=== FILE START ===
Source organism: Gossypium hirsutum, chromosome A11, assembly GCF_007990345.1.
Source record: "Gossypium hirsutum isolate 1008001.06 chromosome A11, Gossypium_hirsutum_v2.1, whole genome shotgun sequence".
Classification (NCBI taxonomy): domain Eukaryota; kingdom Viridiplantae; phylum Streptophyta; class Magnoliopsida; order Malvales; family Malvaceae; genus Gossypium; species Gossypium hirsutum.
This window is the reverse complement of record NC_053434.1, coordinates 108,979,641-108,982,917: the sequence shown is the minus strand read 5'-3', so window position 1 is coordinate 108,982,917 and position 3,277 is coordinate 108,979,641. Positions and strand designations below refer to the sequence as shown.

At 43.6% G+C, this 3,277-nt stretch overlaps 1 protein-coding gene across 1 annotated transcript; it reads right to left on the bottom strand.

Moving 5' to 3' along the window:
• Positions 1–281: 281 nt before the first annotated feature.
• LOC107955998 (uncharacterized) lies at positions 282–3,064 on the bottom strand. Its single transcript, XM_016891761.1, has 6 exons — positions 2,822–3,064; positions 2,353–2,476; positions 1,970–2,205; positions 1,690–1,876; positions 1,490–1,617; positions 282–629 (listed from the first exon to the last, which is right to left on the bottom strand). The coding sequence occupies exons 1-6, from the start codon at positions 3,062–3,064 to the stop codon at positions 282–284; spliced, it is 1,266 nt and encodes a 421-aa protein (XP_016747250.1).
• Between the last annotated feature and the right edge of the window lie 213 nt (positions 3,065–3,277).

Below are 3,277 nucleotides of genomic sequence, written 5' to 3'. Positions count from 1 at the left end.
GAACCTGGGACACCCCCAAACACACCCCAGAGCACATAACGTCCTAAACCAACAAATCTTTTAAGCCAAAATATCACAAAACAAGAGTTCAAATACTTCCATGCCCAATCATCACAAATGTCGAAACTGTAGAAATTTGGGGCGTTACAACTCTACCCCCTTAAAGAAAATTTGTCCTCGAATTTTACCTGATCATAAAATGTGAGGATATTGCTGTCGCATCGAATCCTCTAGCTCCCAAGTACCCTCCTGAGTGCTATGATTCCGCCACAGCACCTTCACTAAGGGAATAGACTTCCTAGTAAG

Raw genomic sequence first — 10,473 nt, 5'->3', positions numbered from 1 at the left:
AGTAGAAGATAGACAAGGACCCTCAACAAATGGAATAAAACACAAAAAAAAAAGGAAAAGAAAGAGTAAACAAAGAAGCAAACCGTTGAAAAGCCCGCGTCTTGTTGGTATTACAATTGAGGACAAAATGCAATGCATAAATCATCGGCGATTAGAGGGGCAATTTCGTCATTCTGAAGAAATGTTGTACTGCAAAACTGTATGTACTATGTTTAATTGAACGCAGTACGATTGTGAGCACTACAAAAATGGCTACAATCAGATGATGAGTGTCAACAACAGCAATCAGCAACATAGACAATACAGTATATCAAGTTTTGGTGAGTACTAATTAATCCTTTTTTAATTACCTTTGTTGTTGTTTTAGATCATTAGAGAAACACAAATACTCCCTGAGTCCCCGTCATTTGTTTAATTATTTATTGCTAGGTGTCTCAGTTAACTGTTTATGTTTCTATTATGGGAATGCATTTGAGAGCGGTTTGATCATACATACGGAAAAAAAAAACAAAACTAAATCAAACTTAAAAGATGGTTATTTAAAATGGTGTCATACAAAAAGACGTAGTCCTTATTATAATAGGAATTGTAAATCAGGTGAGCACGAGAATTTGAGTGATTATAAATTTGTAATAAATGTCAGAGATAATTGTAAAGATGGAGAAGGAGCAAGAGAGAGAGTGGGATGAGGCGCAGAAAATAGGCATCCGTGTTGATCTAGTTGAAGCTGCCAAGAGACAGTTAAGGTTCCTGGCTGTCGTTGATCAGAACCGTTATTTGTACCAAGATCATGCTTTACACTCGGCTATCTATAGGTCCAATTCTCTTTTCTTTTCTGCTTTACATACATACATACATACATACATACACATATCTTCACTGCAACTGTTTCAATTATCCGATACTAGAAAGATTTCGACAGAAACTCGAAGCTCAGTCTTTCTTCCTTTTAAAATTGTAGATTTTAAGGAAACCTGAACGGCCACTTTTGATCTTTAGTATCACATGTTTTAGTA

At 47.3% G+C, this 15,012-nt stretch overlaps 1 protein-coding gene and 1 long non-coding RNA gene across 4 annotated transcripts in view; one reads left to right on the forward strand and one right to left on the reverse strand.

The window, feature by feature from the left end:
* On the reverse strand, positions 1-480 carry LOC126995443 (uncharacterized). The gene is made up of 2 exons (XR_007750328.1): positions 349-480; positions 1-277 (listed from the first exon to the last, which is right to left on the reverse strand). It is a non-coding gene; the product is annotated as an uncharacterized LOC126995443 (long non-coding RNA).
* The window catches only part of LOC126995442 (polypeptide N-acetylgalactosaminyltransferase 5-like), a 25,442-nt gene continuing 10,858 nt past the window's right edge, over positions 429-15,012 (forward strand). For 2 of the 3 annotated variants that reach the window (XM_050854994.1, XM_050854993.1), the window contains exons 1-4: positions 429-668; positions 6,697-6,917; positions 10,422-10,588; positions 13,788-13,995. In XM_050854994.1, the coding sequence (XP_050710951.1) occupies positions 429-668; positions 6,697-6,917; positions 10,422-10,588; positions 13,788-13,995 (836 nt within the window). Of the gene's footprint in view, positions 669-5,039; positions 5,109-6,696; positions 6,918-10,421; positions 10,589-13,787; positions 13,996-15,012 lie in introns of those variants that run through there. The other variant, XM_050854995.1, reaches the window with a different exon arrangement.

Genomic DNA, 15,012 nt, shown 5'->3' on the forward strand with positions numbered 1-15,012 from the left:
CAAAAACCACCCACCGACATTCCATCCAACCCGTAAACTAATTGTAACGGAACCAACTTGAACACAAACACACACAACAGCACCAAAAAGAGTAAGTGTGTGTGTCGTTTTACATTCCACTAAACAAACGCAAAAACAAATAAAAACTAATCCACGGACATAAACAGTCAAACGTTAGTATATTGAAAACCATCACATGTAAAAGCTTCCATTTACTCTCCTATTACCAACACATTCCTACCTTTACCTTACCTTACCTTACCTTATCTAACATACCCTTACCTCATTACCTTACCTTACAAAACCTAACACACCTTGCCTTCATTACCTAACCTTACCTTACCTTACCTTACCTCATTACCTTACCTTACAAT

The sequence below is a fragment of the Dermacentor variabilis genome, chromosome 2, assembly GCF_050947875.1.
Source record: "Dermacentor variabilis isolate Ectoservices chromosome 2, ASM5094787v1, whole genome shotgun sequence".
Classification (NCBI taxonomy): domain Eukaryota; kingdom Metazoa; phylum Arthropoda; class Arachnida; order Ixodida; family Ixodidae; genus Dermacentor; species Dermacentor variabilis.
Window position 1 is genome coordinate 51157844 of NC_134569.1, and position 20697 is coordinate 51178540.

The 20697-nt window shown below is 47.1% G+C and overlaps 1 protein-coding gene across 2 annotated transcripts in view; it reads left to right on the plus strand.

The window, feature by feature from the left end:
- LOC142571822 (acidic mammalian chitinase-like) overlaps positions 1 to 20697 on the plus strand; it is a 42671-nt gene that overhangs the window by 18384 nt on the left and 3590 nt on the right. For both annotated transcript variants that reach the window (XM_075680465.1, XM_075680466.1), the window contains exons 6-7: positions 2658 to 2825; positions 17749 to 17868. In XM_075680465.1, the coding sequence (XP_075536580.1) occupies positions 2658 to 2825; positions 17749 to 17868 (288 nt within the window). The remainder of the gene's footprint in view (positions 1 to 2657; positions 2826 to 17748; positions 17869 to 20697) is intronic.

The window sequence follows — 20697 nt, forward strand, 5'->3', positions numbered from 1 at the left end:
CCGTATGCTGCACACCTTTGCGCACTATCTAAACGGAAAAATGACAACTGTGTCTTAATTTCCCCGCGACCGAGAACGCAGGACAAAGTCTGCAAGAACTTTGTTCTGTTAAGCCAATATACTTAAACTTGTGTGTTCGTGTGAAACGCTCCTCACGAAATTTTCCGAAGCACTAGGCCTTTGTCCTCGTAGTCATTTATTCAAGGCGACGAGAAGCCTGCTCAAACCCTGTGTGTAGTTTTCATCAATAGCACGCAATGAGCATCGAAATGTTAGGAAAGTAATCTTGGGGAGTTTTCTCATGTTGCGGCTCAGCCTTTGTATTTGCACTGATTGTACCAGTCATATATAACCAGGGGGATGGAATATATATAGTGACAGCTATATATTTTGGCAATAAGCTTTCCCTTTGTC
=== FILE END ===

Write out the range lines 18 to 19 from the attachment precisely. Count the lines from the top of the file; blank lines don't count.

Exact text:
Genomic DNA, 15,012 nt, shown 5'->3' on the forward strand with positions numbered 1-15,012 from the left:
CAAAAACCACCCACCGACATTCCATCCAACCCGTAAACTAATTGTAACGGAACCAACTTGAACACAAACACACACAACAGCACCAAAAAGAGTAAGTGTGTGTGTCGTTTTACATTCCACTAAACAAACGCAAAAACAAATAAAAACTAATCCACGGACATAAACAGTCAAACGTTAGTATATTGAAAACCATCACATGTAAAAGCTTCCATTTACTCTCCTATTACCAACACATTCCTACCTTTACCTTACCTTACCTTACCTTATCTAACATACCCTTACCTCATTACCTTACCTTACAAAACCTAACACACCTTGCCTTCATTACCTAACCTTACCTTACCTTACCTTACCTCATTACCTTACCTTACAAT